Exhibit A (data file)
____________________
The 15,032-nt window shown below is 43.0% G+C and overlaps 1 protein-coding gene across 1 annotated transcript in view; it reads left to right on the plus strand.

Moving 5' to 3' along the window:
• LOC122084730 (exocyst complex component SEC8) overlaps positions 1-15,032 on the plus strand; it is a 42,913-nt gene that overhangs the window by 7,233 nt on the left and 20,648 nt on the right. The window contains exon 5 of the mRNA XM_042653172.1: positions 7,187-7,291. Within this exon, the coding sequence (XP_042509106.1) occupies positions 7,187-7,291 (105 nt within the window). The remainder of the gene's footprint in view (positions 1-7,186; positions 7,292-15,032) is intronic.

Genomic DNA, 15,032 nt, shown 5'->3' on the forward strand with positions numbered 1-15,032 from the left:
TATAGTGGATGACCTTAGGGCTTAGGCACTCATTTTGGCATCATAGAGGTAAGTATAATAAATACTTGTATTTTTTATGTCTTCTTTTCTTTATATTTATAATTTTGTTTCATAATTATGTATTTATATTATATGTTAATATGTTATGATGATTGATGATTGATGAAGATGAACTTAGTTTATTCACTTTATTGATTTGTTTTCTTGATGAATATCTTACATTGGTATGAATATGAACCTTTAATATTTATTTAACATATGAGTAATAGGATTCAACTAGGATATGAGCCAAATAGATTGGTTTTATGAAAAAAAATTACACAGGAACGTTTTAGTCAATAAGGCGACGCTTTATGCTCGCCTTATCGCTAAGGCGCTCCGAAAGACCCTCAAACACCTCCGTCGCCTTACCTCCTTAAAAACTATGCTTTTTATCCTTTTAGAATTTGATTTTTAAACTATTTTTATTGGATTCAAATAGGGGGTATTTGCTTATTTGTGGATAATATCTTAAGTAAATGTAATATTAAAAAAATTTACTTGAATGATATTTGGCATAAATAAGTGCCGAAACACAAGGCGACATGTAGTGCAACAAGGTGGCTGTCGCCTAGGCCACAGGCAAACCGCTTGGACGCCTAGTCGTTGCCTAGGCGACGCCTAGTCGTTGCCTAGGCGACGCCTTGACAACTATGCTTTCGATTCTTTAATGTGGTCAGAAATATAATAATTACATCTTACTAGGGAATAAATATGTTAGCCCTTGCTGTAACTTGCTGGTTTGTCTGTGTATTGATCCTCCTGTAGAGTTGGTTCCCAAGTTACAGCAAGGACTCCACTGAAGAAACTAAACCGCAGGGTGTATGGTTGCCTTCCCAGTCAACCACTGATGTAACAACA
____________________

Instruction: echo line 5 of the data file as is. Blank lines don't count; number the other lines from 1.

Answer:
TATAGTGGATGACCTTAGGGCTTAGGCACTCATTTTGGCATCATAGAGGTAAGTATAATAAATACTTGTATTTTTTATGTCTTCTTTTCTTTATATTTATAATTTTGTTTCATAATTATGTATTTATATTATATGTTAATATGTTATGATGATTGATGATTGATGAAGATGAACTTAGTTTATTCACTTTATTGATTTGTTTTCTTGATGAATATCTTACATTGGTATGAATATGAACCTTTAATATTTATTTAACATATGAGTAATAGGATTCAACTAGGATATGAGCCAAATAGATTGGTTTTATGAAAAAAAATTACACAGGAACGTTTTAGTCAATAAGGCGACGCTTTATGCTCGCCTTATCGCTAAGGCGCTCCGAAAGACCCTCAAACACCTCCGTCGCCTTACCTCCTTAAAAACTATGCTTTTTATCCTTTTAGAATTTGATTTTTAAACTATTTTTATTGGATTCAAATAGGGGGTATTTGCTTATTTGTGGATAATATCTTAAGTAAATGTAATATTAAAAAAATTTACTTGAATGATATTTGGCATAAATAAGTGCCGAAACACAAGGCGACATGTAGTGCAACAAGGTGGCTGTCGCCTAGGCCACAGGCAAACCGCTTGGACGCCTAGTCGTTGCCTAGGCGACGCCTAGTCGTTGCCTAGGCGACGCCTTGACAACTATGCTTTCGATTCTTTAATGTGGTCAGAAATATAATAATTACATCTTACTAGGGAATAAATATGTTAGCCCTTGCTGTAACTTGCTGGTTTGTCTGTGTATTGATCCTCCTGTAGAGTTGGTTCCCAAGTTACAGCAAGGACTCCACTGAAGAAACTAAACCGCAGGGTGTATGGTTGCCTTCCCAGTCAACCACTGATGTAACAACA